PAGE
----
- These courses are offered for free, so they are accessible to anyone with access to a computer with a network connection.
- As described above, each course is divided into short one-page sections which include exercises to reinforce the material. I found this helped me retain the information as the course progressed. It also allowed me to take short chunks of spare time to complete each page.
- Codeacadamy is really a platform to allow community members to write courses for the community. All of the content is provided by volunteers. This means that courses will be improved in response to user input as time goes on.
- The courses are text-based, so there is no teacher/ student interaction. Forums are provided for community members to ask questions, which may or may not be answered by other community members.
- Since the courses are developed by volunteers, there are some rough edges where instruction isn't clear or the exercises don't work as expected.
- When I took the course, the web interface crashed a number of times. This may have been improved over time.
Inspired by an edupunk philosphy, Digital Storytelling, also known as ds106, is the online hub of a network of learners. ds106 is connected to a program offered at the University of Mary Washington, but allows Open Paticipants, online students, to join the program at any point during the term and participate as much as they want. Each student is expected to build an online identity through his/ her own blog and various social media sharing apps such as Flickr or Twitter. As such, there is no online course software. Instead, the ds106 web page aggregates the work of the students, the lectures and the assignments.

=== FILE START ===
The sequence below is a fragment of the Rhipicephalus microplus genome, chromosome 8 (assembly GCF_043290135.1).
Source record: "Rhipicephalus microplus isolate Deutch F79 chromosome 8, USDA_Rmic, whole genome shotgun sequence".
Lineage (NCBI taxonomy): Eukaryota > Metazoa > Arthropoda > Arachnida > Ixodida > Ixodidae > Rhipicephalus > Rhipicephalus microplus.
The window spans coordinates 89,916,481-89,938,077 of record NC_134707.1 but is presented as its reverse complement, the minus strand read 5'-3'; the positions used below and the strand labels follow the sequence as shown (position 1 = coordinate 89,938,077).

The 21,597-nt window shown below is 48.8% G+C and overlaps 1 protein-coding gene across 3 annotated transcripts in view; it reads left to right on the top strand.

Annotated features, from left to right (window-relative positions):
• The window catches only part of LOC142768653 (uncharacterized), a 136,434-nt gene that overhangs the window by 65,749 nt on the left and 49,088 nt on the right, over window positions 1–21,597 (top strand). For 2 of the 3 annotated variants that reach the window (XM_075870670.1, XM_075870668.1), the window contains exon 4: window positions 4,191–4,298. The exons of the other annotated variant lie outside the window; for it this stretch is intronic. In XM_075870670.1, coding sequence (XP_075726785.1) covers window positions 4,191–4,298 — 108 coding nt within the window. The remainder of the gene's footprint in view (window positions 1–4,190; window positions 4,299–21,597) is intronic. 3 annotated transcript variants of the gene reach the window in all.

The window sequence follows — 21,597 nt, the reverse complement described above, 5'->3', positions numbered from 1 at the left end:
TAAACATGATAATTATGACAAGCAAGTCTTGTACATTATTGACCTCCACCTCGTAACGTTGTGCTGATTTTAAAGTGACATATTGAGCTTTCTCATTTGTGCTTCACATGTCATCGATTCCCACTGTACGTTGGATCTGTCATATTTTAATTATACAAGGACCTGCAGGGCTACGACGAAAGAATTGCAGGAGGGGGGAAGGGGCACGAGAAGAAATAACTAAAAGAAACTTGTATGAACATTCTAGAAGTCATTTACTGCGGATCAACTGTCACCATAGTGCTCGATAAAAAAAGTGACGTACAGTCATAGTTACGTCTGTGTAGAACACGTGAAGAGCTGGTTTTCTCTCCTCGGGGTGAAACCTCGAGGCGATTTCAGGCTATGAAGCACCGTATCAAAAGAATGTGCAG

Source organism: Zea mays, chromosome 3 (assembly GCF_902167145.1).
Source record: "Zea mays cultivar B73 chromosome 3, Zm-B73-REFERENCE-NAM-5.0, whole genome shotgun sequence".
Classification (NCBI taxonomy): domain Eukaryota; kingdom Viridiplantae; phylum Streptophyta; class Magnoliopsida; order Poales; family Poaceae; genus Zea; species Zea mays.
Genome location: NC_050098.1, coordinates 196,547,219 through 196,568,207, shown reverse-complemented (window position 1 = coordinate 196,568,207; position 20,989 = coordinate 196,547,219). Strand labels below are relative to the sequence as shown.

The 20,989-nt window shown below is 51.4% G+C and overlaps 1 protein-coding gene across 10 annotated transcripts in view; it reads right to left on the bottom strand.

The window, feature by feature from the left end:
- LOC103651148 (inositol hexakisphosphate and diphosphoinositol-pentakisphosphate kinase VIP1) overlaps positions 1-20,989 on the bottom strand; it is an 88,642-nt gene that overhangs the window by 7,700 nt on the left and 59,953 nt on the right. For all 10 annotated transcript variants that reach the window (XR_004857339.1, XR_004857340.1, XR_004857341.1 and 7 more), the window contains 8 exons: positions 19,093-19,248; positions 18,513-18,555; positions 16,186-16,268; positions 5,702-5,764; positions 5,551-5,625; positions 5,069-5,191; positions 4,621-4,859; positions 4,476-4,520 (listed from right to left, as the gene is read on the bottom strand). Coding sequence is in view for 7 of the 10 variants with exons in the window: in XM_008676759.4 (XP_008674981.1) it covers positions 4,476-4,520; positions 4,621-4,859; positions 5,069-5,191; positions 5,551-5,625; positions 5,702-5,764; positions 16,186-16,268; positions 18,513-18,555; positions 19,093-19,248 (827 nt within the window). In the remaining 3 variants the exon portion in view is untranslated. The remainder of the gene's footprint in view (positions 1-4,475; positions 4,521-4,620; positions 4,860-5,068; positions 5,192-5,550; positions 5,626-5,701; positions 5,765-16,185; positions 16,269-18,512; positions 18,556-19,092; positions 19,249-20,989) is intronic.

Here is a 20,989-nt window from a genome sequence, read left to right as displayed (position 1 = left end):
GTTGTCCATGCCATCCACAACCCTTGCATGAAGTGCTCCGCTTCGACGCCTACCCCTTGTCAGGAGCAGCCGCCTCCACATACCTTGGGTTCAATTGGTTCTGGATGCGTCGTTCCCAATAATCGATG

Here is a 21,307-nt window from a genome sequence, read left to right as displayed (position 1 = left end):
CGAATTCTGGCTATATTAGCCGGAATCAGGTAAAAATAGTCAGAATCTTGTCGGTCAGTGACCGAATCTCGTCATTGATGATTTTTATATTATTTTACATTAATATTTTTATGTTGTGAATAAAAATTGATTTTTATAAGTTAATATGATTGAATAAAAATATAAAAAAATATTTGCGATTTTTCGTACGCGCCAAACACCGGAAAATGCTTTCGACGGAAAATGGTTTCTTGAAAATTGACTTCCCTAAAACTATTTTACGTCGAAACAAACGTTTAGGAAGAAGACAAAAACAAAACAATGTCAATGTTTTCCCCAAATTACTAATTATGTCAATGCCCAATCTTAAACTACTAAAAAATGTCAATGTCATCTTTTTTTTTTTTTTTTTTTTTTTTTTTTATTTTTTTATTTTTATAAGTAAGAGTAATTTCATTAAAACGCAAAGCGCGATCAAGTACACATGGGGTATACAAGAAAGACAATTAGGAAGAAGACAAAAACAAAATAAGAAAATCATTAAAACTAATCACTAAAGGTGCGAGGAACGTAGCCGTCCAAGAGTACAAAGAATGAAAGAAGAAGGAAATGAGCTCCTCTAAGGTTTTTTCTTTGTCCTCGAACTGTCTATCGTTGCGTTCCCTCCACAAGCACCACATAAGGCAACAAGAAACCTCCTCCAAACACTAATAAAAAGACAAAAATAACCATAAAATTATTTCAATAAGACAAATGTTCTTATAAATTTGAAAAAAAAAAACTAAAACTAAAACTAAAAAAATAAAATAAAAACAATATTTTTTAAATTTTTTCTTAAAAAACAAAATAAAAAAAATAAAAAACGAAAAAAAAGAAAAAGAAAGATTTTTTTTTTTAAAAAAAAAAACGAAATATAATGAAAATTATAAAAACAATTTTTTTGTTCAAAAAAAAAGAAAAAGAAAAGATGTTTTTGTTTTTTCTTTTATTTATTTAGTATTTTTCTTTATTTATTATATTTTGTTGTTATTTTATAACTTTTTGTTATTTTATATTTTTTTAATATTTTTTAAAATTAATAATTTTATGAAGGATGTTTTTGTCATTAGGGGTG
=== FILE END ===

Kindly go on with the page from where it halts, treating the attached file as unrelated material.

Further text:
- This DIY approach to learning is well-suited to teaching Digital Storytelling, a discipline that requires technical and self promotional skills.
- By the time a student has completed this program, he/ she will have already built an online identity.
- Students are not limited by the capabilities of a given online learning system.
- Students without technical skills would find it difficult to get started with the course.
- This approach to learning might not be appropriate for students who prefer a more structured learning environment.
- Because this approach to learning is experimental, its effectiveness has not been measured.
3. Corporate e-learning courses based on Adobe Captivate
I have taken several of these corporate e-learning courses as a student and worked with vendors to produce two other courses. Adobe Captivate allows developers to use text and other media to explain concepts and then test users through various types of exercises.
- These courses do not cost a lot to develop.
- They are easy for a company to deploy on their existing IT infrastructure.
- They allow HR departments to ensure that employees have achieved a given score within a specific timeframe. They are often used to ensure that employees at a company meet various compliance obligations.
- These course often feel like glorified powerpoint presentations. Much in the same way that people tend to write their slides instead of developing a presentation, the emphasis seems to be on the delivery platform rather than the teaching.
- There is no interaction with a teacher.
- The vendors that I have dealt with provide little more than technical services, transfering powerpoint slides developed by the client to the Captivate platform. There is no advice on how best to teach the material. As such, they do not necessarily adhere to proven teaching methodologies.